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Re: [Xen-users] Cheap IOMMU hardware and ECC support importance

  • To: xen-users@xxxxxxxxxxxxx
  • From: Gordan Bobic <gordan@xxxxxxxxxx>
  • Date: Mon, 30 Jun 2014 09:41:34 +0100
  • Delivery-date: Mon, 30 Jun 2014 08:41:58 +0000
  • List-id: Xen user discussion <xen-users.lists.xen.org>

On 06/28/2014 04:57 PM, Kuba wrote:
W dniu 2014-06-28 14:26, Gordan Bobic pisze:

No, but it does deprecate the RAID and caching parts of a controller, so
you might as well just use an HBA (cheaper). Covering the whole stack,
ZFS can also make much better use of on-disk caches (my 4TB HGSTs have
64MB of RAM each. If you have 20 of them on a 4-port SATA card with a
5-port multiplier on each port, that's 1280MB of cache - more than any
comparably priced caching controller. Being aware of FS level
operations, ZFS can be much cleverer about exactly when to flush what
data to what disk. A caching controller, in contrast, being unaware of
what is actually going on at file system level, cannot leverage the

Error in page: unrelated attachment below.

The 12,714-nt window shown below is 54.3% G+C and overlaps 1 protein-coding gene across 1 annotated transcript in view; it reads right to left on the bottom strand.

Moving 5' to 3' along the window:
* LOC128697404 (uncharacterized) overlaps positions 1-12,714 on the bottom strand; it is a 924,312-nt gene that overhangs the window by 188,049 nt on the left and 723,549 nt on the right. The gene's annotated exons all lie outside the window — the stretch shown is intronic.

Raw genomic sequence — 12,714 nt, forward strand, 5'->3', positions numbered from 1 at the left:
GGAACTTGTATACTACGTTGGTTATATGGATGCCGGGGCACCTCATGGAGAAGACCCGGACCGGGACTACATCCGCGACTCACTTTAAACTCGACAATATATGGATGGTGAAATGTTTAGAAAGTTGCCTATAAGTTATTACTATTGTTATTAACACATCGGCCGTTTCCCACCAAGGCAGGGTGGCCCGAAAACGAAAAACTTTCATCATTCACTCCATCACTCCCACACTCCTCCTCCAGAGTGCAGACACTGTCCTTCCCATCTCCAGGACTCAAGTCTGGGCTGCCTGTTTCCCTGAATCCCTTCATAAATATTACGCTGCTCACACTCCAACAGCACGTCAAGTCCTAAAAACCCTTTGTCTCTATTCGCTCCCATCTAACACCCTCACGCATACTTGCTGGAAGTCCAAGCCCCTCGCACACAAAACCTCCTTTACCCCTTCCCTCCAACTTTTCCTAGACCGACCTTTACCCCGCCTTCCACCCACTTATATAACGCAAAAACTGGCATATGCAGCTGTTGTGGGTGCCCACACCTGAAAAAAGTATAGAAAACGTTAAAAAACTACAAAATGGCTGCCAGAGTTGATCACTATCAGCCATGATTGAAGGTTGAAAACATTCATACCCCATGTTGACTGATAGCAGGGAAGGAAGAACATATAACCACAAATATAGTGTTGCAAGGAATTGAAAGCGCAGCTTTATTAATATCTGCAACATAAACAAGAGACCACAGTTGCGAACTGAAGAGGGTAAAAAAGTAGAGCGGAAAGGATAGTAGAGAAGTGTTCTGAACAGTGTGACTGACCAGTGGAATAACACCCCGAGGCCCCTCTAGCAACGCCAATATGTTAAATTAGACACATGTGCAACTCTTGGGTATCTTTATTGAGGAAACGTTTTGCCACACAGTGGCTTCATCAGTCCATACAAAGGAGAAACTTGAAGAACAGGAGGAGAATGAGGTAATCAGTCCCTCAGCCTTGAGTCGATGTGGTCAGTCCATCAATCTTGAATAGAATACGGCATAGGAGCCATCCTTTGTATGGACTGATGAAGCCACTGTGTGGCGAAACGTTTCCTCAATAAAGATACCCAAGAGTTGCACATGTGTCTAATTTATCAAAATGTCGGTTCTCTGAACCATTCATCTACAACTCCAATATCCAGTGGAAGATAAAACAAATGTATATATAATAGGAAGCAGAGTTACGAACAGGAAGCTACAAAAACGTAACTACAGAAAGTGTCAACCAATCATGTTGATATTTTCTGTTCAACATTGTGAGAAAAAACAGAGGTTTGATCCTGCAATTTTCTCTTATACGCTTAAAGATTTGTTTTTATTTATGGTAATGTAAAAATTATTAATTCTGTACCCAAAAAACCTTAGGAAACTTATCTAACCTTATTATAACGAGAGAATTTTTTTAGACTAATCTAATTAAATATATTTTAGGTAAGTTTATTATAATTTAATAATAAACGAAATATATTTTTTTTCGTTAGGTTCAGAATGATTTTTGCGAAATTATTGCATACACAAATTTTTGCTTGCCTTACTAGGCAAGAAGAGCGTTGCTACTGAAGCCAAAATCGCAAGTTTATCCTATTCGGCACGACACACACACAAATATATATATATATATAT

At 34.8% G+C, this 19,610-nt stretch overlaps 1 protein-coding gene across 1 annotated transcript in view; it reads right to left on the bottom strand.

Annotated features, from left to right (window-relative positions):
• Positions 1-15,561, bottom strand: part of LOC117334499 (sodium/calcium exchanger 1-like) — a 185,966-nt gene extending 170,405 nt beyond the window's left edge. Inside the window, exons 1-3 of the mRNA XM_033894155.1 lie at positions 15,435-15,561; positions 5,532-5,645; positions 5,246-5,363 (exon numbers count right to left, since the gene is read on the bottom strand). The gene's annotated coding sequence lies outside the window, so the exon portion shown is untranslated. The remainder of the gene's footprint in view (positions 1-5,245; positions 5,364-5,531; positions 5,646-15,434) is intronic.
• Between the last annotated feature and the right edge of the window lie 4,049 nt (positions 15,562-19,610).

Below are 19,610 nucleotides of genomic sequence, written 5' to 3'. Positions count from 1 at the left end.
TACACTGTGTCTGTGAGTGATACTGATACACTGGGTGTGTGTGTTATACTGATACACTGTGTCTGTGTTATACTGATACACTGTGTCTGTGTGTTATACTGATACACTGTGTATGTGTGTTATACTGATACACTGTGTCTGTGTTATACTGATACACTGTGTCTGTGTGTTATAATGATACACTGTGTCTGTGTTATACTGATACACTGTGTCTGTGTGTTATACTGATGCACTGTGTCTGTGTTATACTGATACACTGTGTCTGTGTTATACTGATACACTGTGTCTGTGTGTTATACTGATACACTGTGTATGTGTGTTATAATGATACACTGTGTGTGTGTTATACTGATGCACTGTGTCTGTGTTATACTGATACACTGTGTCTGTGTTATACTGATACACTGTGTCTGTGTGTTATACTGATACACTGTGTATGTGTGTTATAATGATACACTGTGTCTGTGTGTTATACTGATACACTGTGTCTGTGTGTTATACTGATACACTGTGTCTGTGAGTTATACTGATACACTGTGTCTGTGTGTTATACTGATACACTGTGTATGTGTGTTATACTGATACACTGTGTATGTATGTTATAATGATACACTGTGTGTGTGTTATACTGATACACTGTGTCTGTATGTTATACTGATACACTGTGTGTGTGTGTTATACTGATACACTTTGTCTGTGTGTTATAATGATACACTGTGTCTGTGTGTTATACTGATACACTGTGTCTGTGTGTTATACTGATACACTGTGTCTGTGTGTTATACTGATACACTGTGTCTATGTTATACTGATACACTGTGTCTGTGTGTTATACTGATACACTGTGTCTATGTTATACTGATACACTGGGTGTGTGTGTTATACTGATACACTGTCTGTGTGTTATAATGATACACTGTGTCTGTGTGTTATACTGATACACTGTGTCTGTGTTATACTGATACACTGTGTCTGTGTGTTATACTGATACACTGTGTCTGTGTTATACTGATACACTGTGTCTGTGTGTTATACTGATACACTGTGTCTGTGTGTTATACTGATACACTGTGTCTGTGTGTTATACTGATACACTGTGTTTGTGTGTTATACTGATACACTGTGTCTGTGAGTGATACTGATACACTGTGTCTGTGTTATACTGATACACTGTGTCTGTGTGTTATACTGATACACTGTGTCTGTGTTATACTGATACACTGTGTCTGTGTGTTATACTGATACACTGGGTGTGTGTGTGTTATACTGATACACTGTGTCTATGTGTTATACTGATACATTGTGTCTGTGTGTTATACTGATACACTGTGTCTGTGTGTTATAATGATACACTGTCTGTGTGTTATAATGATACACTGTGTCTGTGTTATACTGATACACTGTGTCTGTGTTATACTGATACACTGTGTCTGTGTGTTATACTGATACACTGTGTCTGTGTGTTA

on-disk cache for write-caching, it has to rely on it's own on-board
cache for write-caching, thus effectively wasting those 1280MB of disk

Out of curiosity - does ZoL take control of the on-disk caches? It seems
that (for example) FreeBSD's implementation does not:

"The caveat about only giving ZFS full devices is a solarism that
doesn't apply to FreeBSD. On Solaris write caches are disabled on drives
if partitions are handed to ZFS. On FreeBSD this isn't the case."


If there are other file systems on the disk, it disables the disk's write cache because there is no way to tell how it's flushing will interact with other file systems running independently of it. It's a paranoid thing to do, but ZFS is all about keeping the data safe.

There is nothing stopping you from re-enabling it using

hdparm -W1 $disk

If all of your file systems issue write barriers appropriately it should be safe.

If you only have ZFS on the disk, IIRC it will enable the disk's write cache.


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